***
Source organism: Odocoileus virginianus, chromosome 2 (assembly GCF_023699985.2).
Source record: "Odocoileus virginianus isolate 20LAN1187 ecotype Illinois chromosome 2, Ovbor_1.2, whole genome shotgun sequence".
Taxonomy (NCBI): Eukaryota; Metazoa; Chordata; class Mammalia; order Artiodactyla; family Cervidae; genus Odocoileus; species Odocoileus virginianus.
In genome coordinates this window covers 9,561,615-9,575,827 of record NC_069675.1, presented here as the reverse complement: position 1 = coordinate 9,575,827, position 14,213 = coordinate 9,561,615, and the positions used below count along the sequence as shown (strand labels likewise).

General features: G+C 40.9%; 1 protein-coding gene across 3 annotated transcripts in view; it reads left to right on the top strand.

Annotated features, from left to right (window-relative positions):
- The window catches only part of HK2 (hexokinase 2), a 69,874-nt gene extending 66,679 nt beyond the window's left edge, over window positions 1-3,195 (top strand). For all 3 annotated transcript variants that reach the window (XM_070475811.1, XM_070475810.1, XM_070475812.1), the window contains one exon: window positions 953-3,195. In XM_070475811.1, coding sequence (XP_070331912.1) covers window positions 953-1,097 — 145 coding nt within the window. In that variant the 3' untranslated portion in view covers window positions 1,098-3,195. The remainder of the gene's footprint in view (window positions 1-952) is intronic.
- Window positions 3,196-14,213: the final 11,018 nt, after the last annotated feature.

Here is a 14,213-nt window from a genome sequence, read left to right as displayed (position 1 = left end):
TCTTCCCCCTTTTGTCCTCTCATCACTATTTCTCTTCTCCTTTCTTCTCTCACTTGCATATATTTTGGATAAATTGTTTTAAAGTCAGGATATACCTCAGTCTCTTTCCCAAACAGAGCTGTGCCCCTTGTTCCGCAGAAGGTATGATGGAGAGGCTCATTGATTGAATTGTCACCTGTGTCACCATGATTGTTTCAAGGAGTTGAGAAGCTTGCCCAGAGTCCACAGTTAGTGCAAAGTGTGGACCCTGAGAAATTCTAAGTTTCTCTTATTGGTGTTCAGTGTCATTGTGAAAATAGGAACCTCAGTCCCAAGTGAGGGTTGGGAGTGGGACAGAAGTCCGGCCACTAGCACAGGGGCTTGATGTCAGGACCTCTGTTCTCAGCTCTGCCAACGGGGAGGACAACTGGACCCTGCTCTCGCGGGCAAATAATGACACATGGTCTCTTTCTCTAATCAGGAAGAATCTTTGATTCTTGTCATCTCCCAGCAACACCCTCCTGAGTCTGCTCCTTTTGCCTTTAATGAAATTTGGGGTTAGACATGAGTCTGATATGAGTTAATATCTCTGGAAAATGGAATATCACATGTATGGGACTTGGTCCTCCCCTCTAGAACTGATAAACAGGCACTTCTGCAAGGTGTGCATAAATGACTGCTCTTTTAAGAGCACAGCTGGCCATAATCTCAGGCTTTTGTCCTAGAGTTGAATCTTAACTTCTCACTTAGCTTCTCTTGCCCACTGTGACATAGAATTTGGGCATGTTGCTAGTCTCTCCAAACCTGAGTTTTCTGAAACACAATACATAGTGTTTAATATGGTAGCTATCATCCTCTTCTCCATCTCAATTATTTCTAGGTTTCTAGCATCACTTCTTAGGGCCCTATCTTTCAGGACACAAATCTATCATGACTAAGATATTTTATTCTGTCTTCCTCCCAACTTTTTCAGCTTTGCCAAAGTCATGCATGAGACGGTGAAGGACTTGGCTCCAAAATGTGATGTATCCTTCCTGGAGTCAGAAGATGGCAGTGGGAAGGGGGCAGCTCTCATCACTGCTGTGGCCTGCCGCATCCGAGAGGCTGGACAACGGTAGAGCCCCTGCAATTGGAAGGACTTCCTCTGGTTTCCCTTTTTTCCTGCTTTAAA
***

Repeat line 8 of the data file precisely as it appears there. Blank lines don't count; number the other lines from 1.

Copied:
- Window positions 3,196-14,213: the final 11,018 nt, after the last annotated feature.